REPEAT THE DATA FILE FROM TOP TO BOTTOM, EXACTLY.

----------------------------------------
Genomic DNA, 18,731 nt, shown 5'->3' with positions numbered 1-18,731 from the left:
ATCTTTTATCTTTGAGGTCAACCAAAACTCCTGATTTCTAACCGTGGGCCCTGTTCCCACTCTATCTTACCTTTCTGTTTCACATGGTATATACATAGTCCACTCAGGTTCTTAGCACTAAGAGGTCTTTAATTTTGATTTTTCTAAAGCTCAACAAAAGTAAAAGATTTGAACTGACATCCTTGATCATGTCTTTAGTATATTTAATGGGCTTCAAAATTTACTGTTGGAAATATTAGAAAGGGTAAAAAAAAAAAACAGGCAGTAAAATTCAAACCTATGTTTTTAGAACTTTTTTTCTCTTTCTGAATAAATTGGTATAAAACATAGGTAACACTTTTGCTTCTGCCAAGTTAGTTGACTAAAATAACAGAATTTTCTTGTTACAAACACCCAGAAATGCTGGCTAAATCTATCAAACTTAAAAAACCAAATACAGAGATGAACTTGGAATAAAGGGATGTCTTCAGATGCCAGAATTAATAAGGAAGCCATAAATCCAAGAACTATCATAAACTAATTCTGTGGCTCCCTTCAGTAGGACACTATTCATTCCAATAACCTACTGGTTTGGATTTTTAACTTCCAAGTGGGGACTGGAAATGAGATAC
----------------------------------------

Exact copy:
Genomic DNA, 18,731 nt, shown 5'->3' with positions numbered 1-18,731 from the left:
ATCTTTTATCTTTGAGGTCAACCAAAACTCCTGATTTCTAACCGTGGGCCCTGTTCCCACTCTATCTTACCTTTCTGTTTCACATGGTATATACATAGTCCACTCAGGTTCTTAGCACTAAGAGGTCTTTAATTTTGATTTTTCTAAAGCTCAACAAAAGTAAAAGATTTGAACTGACATCCTTGATCATGTCTTTAGTATATTTAATGGGCTTCAAAATTTACTGTTGGAAATATTAGAAAGGGTAAAAAAAAAAAACAGGCAGTAAAATTCAAACCTATGTTTTTAGAACTTTTTTTCTCTTTCTGAATAAATTGGTATAAAACATAGGTAACACTTTTGCTTCTGCCAAGTTAGTTGACTAAAATAACAGAATTTTCTTGTTACAAACACCCAGAAATGCTGGCTAAATCTATCAAACTTAAAAAACCAAATACAGAGATGAACTTGGAATAAAGGGATGTCTTCAGATGCCAGAATTAATAAGGAAGCCATAAATCCAAGAACTATCATAAACTAATTCTGTGGCTCCCTTCAGTAGGACACTATTCATTCCAATAACCTACTGGTTTGGATTTTTAACTTCCAAGTGGGGACTGGAAATGAGATAC